Owen visited New Lanark on a number of occasions and in 1799 he married Dale’s daughter, Caroline. He and his partners bought New Lanark and Owen took over as sole manager on 1 January 1800. Over the next two decades Owen became famous for the improvements he made to the social conditions of his workforce, some of which were built on practices established by Dale. Several historians have commented that Owen exaggerated the problems that he found at New Lanark, downplaying Dale’s innovations in order to boost the importance of his own, and have, to varying degrees, acknowledged the achievements of both men.[17][18][19][20][21]

Other business interests

Dale’s business interests continued to expand. He had a house in New Lanark but the day to day management was left to William Kelly, a skilled engineer and manager. The main offices of the business were in St Andrew’s Square, Glasgow and Dale continued to live in Charlotte Street in the city. Later in life he added a country house, Rosebank, in Cambuslang, to his properties. He divided his time between New Lanark, the Royal Bank and the offices in St Andrews Square.

He was involved in a number of other cotton mills. Not long after spinning began in New Lanark, Dale built a new mill in Blantyre and a school for the apprentices. He sold the venture to James Monteith in 1792. In 1788, Dale went into partnership with Claud Alexander of Ballochmyle (former Paymaster for the East India Company) in a spinning mill in Catrine in Ayrshire. Dale was heavily involved in the design of these mills and within a few years, some 1,300 people were employed. Once again there were apprentice (but no pauper) children and a proper school was provided. He remained involved with the business until 1801 when the mills were sold to James Finlay. In partnership with a number of others, he opened a small mill in Spinningdale in Sutherland. This was more a charitable effort than anything else. The aim was to provide work and relieve famine, distress in the area and also to stem the tide of emigration from the Highlands. Dale remained involved long after all the others had left and continued to finance it until two years before his death. The mill burned down a year later.[citation needed]

In Glasgow, Dale’s business profile continued to grow. In Dalmarnock he set up a dyeworks where cloth was dyed with a new, colourfast dye called ‘Turkey Red’ (sometimes known in the city as ‘Dale’s Red’). In the centre of town, in what is now Ingram Street, he built a warehouse and small manufactory which produced linen strips or tapes known as ‘incles’ or Scotch Tape. The company traded under the name Dale, Campbell, Reid & Dale, the second Dale being his nephew, David Dale Junior. Still in Glasgow, Dale invested in the insurance business. He became a director of the Glasgow Fire Insurance Company, which sold life insurance and annuities and had offices in George Street and Wilson Street. Dale also owned a significant amount of property in and around the city, including lands and tenements in the Ramshorn (Ingram Street) area, Shuttle Street, Barrowfield, Ruchill and Parkhead.[22]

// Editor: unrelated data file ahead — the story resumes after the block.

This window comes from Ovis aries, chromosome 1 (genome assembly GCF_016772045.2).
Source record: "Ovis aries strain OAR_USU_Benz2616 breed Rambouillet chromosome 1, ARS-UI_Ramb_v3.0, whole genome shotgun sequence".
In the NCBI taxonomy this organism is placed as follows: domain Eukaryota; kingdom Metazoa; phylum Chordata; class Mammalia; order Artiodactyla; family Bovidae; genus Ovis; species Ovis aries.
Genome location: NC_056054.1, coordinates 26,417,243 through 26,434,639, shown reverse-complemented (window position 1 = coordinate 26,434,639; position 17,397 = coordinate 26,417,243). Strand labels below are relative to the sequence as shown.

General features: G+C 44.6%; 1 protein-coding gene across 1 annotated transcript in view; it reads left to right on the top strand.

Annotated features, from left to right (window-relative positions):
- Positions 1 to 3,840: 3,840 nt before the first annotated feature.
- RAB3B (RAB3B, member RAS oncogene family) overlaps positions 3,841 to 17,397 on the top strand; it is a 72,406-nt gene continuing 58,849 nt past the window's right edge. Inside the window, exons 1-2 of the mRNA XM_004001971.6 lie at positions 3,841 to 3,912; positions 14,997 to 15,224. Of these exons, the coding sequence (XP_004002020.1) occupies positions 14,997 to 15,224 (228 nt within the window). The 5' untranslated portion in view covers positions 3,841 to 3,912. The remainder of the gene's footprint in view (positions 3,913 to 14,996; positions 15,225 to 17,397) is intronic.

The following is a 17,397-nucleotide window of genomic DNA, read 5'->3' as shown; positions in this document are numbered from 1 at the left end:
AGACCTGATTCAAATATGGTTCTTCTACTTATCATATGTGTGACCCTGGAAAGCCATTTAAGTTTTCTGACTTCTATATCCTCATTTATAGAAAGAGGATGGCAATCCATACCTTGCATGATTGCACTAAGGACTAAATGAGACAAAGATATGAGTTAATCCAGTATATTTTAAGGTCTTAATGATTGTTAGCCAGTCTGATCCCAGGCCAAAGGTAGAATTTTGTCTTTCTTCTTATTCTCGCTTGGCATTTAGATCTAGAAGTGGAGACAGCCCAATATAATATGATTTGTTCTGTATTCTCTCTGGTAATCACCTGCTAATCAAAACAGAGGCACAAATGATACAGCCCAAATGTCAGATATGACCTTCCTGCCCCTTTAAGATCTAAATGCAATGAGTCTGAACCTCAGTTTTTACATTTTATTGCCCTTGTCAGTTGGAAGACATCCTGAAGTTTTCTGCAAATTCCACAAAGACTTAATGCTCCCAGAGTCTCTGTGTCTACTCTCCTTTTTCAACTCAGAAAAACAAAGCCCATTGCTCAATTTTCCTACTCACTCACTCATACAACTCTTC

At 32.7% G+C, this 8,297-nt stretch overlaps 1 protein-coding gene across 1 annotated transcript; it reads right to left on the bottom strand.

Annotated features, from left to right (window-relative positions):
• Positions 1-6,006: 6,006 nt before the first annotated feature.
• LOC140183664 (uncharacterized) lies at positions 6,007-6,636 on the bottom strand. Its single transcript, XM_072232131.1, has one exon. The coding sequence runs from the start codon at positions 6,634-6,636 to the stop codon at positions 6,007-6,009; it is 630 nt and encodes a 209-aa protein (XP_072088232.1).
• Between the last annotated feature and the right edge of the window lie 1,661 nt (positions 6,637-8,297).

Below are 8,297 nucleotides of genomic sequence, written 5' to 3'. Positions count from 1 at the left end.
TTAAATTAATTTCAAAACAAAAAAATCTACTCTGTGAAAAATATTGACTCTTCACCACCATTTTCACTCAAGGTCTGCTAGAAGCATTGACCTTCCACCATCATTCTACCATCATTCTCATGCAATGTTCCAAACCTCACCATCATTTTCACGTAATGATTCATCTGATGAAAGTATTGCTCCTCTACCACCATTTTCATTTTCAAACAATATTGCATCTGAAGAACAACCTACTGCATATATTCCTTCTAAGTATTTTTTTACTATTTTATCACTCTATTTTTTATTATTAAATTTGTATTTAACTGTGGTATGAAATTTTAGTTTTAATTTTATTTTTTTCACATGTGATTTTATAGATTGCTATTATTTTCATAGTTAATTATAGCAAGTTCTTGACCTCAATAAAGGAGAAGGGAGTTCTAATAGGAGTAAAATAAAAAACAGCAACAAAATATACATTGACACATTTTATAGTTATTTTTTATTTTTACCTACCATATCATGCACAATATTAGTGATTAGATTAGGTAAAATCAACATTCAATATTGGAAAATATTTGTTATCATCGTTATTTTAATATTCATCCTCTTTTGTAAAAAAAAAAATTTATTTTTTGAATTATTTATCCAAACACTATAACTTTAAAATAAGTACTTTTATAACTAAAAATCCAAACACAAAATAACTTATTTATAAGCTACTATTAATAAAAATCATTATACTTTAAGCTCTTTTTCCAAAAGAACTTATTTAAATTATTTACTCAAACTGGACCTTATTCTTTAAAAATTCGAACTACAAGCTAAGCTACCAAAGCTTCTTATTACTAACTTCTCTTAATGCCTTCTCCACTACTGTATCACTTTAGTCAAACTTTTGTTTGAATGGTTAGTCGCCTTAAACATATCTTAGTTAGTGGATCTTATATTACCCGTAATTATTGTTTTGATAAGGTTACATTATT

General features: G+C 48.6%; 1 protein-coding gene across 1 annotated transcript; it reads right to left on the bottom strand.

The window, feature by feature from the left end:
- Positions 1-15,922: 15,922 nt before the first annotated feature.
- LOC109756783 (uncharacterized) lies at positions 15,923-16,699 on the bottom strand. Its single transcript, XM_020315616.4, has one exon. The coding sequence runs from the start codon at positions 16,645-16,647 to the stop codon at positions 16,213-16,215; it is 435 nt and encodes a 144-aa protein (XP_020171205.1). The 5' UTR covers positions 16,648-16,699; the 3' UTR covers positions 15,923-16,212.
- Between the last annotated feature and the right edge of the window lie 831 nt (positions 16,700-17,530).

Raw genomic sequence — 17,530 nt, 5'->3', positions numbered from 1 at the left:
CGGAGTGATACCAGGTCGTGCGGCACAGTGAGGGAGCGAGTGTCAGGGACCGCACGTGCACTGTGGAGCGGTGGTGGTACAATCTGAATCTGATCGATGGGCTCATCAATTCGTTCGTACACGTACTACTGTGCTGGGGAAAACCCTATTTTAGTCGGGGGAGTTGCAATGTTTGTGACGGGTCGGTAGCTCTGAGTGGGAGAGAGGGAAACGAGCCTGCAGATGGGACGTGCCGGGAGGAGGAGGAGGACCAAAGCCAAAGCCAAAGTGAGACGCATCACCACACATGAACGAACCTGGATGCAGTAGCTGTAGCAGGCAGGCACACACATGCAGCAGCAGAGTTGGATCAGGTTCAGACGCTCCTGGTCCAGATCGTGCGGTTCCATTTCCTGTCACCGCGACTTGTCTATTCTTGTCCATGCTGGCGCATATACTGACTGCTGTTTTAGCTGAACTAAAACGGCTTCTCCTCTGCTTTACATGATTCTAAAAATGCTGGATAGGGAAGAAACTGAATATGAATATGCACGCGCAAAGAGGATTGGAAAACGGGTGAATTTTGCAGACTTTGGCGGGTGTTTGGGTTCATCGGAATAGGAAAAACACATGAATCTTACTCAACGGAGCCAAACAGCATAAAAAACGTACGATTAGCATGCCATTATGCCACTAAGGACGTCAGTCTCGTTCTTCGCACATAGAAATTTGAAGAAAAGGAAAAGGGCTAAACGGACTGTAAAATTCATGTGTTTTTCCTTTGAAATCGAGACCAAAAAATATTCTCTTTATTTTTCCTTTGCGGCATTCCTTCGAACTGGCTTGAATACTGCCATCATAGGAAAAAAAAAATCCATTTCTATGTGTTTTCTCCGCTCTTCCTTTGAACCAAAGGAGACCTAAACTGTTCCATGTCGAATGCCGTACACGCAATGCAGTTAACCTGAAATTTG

Philanthropy and civic duty

Dale was also a director or manager of various charitable projects throughout the city, and newspaper reports of the time talk of his charity, his kindness, his benevolence and his good deeds and public works. Much of this was inspired by his religious belief.[23] He was a strongly evangelical Christian, a pastor in the Dissenting (Secessionist) Church, preaching on Sundays in meeting houses all over the city. He stated in one of his sermons:

Riches are one great object. These frequently take to themselves wings and flyaway… they profit not in the day of wrath. And if these are obtained by oppressing the poor, or withholding from the needy what his wants demand from us, the consequence is awful… your riches are corrupted.[24]

He donated to small charitable ventures on a regular basis. These included the Howard Fund for prison reform, an injured servicemen’s charity, the Royal Northern Infirmary in Inverness, Perth Academy and the newly-formed Glasgow Humane Society, where he agreed to become a director and undertake fundraising on their behalf.[25] He was better known for some of his more public philanthropy and civic duties. He served as a Bailie and Magistrate in the city for two years, something which he found particularly time-consuming and onerous. Nevertheless, he earned a reputation in the press for his relatively lenient approach and became known as ‘The Benevolent Magistrate’. When a new road was required between Clydesdale and England, he gave £700 towards the cost. On several occasions he helped to feed those in need. For example, he provided meal to the poor in Stewarton at below cost price and he sent a ship to the U.S. to bring back grain which he distributed to the poor in Glasgow.[citation needed]